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Question to the Sexpert:
“I think I already know how you’ll answer this, but I’m going to ask anyway. My next door neighbors and I have been friends for awhile and sometimes I watch their seven year old for them. One afternoon while they were out I was hanging out with her and she randomly said something about babies and how she wanted to have fifty of them. I thought this was hilarious and asked her to say more about that. She chatters for a while and I soon realize she has no idea where babies come from in terms of it having to do with sex or even that birth involves vaginas. I didn’t know how to react. Is it my place to tell other people’s kids about this stuff? Seven seems a little old to not know anything about reproduction.”
Coincidentally enough, I think I had similar aspirations as a very small child. I recall announcing to everyone on the bus to daycare that my intentions were to have one hundred children: fifty at a time. It seems now in my memory that someone on that bus explained to me that was not likely to be either probable or an outcome I’d really enjoy but I didn’t for the life of me understand what they meant.
Then, one fateful afternoon as a six year old, an older cousin filled me in the scoop. Here I’d been assuming it was some sort of magic trick, I guess. Perhaps the ‘how’ of the equation never even entered my consciousness, perhaps I’d had some wonderous notion that mommies and daddies just loved each other so much that a baby materialized from nowhere… or another dimension.
But boy did I get set straight. And the process by which babies were manufactured has possessed my intellectual curiosity since….bringing us to today where I get to tell you as an expert that there’s absolutely no right answer for your query.
According to experts on child development, by the age of seven, your neighbor girl should probably be well aware of the basic components of sexuality: rudimentary understandings of anatomy and pregnancy, although the gory details of unprotected intercourse and orgasm might be a bit much.
This is, of course, what empirical data shows us about how kids learn and what is important for them to grasp at what stages. That doesn’t mean that your neighbors give two shiny squirts about what social science has to say about rearing their little ankle-biting rugrat.
Developmentally appropriate sexuality education is a tricky area because as vital as it is for humans to be aware of their own biology and to interact with the world fully informed, some people appear to prefer having their offspring go about ignorantly making mistakes rather than have an awkward conversation about s-e-x. Exhibit 1: Palin, Sarah.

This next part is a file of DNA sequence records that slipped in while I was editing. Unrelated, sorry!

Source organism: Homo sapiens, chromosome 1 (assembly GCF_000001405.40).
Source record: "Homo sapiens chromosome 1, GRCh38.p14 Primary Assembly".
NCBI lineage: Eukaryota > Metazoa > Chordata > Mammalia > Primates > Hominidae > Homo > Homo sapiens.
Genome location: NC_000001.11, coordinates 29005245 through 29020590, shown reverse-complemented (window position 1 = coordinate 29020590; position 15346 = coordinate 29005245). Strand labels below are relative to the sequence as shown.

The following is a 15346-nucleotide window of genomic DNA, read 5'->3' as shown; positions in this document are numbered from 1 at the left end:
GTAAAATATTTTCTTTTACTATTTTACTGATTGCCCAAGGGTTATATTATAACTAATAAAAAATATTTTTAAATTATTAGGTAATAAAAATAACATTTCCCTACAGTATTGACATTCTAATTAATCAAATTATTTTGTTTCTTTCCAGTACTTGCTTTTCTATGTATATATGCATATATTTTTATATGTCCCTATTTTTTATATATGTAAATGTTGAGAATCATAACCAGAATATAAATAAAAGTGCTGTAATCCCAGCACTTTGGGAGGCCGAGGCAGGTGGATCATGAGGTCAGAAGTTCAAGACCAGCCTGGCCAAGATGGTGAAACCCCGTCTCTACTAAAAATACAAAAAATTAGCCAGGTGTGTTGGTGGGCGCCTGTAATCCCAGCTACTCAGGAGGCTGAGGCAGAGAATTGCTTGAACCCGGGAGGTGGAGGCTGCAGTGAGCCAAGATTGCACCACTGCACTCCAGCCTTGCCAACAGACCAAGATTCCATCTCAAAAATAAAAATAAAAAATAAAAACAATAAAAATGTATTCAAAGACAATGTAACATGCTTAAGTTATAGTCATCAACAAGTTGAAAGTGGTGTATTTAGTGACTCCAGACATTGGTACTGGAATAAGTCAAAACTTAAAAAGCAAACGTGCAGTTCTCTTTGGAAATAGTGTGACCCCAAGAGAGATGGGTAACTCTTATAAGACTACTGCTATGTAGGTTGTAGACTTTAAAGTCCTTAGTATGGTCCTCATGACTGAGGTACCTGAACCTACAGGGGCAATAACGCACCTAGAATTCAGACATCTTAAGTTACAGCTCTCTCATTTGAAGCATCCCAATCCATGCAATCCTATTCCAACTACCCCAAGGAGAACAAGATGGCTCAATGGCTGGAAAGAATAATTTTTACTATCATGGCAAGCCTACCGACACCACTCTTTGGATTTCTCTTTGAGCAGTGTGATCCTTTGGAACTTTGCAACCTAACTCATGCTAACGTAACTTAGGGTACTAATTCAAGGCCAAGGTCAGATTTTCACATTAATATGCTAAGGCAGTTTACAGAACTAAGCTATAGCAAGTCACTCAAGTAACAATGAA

On one hand I want to argue that you have a responsibility as a fellow human to let your neighbor girl in on the big secret, since many of us acquire faulty sex ed from unreliable sources because reliable sources stand by thinking, “what if her parents get pissed off?”
On the other hand I have to respect the autonomy of parents…for some reason. Sometimes children’s sexual ignorance is due to parents not having the right information themselves. Obviously they do the best they can, but it’s not necessarily something they spend copious amounts of time researching. But sometimes children are just plain left in the dark by guardians who think they’re making some moral choice to keep their kids innocent.
Never mind that the notion of “childhood innocence” is a relatively recent social invention or the fact that ignorance of sex very rarely ends up meaning sexual abstinence or the fact that comprehensive sexuality education is correlated with kids making safer decisions like deciding to put off sex until later and using protection when they do.
In your particular instance, I’d say the best bet is to talk to the parents directly. They’re your friends and you can ask them what they’d prefer you say to their little booger eater about these matters. If the daughter asks you a question, I advocate answering honestly and briefly but don’t just sit her down with a PowerPoint Presentation on Doin’ It 101.
For more information on sexuality education for young people, check out either of these great sites: